Wednesday, February 20, 2008

Super delegates aren't the problem

Lately I’ve heard quite a few people complain that super delegates subvert the election process, that their vote unfairly counts more. That's oversimplifying it.

First, while Democrats have the super delegates, Republican votes are magnified too by the "winner take all" philosophy toward state contests---this is what has allowed McCain to take the lead. Thus, a minority of voters and/or a minority of states can dictate the nominee, provided that nominee wins states with large numbers of delegates.

On the Democratic side, super delegates or no, everything is still up for grabs between Clinton and Obama, as the Democrats count delegates proportionally--meaning a candidate can lose a state while still gaining delegates. [This primary may well need to be resolved at the convention---and there's nothing wrong with that.]

I also dislike the super delegate system, and frankly, the party itself didn't mean for it to work the way it's playing out and may scrap it in the future. Still, it's not as simple as certain people getting extra votes.

80% of the process is the popular vote. The thinking was that such a majority would decide the nomination. The other 20%, the super delegates, were created to make sure Democrats got to the convention with a clear nominee, all battles settled--NOT to hand pick a winner.

We also need to remember that democracy in America is representational, not absolute. Further, these delegates didn't just appear--they've been elected, over and over and over (that's how they rose so high in the party), and were chosen by others elected over and over and over. Consequently, they were indirectly chosen by the voters. I don't like it when Bush vetoes a bill because he personally has a different ideology (in fact, I find it an abuse of his power, one that defies the will of the American people on such issues as stem cell research), but clearly one could argue he was elected to wield that power (and Congress can still override him if support for the bill can gather a 2/3 majority).

Super delegates aren't the only way people get more voting power. Remember all those candidates who have nice dropped out of the race? Their delegates can now vote however they wish---technically unguided by the voting public. They might follow the recommendation of their former candidate--giving that person considerable voting power, but then, one could argue that power was earned via the state primary elections. And what of the caucus states? Those elections are FAR from over--the caucus is only the first step, and again, many of those delegates now find themselves free to pick new candidates.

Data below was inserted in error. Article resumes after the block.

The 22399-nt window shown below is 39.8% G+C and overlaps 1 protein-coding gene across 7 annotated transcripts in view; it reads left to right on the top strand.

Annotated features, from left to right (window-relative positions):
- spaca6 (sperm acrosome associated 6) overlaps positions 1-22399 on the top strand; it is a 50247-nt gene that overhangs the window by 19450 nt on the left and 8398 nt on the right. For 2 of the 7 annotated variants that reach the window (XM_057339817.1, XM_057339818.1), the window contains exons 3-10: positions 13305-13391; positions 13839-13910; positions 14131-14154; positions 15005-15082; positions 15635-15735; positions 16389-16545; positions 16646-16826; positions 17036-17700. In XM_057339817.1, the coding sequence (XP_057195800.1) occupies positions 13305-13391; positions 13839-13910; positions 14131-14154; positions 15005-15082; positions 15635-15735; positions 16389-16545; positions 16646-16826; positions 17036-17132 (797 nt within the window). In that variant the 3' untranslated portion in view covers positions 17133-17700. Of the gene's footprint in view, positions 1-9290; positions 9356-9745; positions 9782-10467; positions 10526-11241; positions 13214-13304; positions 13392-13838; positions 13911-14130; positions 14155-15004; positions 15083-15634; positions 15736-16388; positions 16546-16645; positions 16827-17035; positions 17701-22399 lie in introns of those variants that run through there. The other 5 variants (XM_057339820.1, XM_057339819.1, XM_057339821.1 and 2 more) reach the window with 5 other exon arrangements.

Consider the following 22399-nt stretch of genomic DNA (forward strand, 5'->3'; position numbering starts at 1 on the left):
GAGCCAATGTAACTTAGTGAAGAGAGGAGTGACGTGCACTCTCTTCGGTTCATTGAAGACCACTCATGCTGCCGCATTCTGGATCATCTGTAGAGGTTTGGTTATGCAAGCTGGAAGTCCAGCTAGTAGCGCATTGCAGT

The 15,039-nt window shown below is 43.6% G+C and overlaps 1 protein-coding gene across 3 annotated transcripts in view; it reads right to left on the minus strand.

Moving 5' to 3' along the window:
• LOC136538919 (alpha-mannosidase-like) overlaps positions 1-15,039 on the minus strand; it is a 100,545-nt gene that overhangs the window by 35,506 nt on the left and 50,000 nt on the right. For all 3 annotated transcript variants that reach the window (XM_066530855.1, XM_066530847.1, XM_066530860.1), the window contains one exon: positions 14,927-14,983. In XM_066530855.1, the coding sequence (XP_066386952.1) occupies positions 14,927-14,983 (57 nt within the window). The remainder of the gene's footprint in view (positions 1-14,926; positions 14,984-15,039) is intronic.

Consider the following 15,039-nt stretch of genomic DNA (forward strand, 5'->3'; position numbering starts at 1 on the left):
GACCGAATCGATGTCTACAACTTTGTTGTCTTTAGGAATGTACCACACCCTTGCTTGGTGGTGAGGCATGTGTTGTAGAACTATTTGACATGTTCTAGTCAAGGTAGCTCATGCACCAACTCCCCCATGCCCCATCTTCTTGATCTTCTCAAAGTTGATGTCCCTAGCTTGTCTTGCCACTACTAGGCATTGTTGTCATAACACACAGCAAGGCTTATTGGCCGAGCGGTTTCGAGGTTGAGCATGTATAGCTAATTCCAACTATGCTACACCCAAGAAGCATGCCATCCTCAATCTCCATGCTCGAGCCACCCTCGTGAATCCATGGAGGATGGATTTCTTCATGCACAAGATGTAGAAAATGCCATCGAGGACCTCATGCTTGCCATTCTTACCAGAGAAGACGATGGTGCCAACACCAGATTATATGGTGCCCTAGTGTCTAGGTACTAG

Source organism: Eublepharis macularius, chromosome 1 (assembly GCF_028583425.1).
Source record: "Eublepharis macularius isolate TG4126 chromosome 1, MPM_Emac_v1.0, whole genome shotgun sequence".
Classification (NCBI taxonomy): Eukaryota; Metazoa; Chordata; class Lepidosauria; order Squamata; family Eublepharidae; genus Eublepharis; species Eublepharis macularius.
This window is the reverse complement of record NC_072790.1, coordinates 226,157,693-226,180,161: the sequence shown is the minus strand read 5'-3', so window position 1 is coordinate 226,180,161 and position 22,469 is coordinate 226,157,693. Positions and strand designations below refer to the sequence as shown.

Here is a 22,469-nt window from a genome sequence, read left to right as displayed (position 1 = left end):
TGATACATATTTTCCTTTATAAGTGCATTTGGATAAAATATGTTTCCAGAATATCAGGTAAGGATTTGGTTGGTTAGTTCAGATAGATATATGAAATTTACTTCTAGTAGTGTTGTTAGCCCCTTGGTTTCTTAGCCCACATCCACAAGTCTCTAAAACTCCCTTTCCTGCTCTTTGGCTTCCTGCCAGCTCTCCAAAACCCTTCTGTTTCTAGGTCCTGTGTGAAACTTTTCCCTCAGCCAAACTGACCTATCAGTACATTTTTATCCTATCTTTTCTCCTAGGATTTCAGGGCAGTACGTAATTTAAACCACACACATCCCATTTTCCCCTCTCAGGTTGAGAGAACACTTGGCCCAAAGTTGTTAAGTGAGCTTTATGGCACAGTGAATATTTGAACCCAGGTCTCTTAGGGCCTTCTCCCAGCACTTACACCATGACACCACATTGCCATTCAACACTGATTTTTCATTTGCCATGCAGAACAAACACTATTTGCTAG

And finally, all we've done is elect delegates to represent us at the convention. We can't force them to vote as pledged. Yes, they almost always do--but not always. [The same is true of the electoral college, incidentally.]

More problematic in terms of fairness is the mess created by the Michigan and Florida contests. Since those states broke the party’s rules by moving their primaries before Super Tuesday, leadership stripped those states of their convention delegates, and the candidates agreed not to campaign. Hillary Clinton won those states anyway--but then her name was the only one on the ballot! Not exactly fair--and now that the election is close, she wants those delegates seated.

Unless either she or Obama pull ahead significantly enough to decide the contest, this will be the real mess for the Democrats.


Saturday, February 2, 2008

Heroes & Patriots, Bullies & Cowards—and Christians

Last week a small town near here laid to rest John Sigsbee. More than 2, 000 people filed past the casket of this popular young man, just 21.

Sigsbee joined the army just after high school and was sent to Iraq. He was sent back, though, when an explosion burned him over most of his body, to heal.

And heal he did. Then he went back to Iraq, where he was killed Jan. 16 during a gun battle, along with a few of his fellow soldiers, trying to liberate the Iraqi village of Bichigan. [That liberation was completed later in the week.]

Brigadier General Todd Semonite spoke at the funeral. He presented Sigsbee’s parents two medals awarded posthumously—Sigsbee’s second Purple Hear, and the Bronze Star for heroism in battle. Sigsbee was buried in the Saratoga National Cemetery in Schuylerville.

If only that were the whole story.

Sigsbee’s death also attracted the attention of the Westboro Baptist Church in Topeka, Kansas, who announced they would send members to the funeral to protest what they see as America’s permissive attitude toward gays, claiming God is killing our troops to punish us. This group carries signs and shouts slogans at military funerals such as “Thank God for dead soldiers.”

Thankfully they didn’t show—a group of 60 Patriot Guard Riders did instead, with plans to (after the family had safely entered the funeral) form a blockade between the Westboro protesters and the mourners, and if needed, shouting “God bless our troops!” and singing the national anthem.

“We got a lot of media…so our message got out,” explains a spokesperson for the Topeka group. Instead, they protested another military funeral at Camp LeJuene in North Carolina. Well, bullies do typically stand down when challenged.

Local clergy denounced the group, saying, “They’re not Christian,” and that they weren’t affiliated with local Baptist churches or the Baptist Conference.

But here’s my question.

I hear incessantly, year after year, “Christians” crying, “They’re stealing our Christmas!” just because someone wishes people “Happy Holidays,” or “This will destroy marriage!” when any concession to same-sex unions might appear.

Where were these “Christians” when this Kansas group undermined their faith? Local church groups should have been at the funeral too, ready to stand for something.

Thank God we at least have patriots.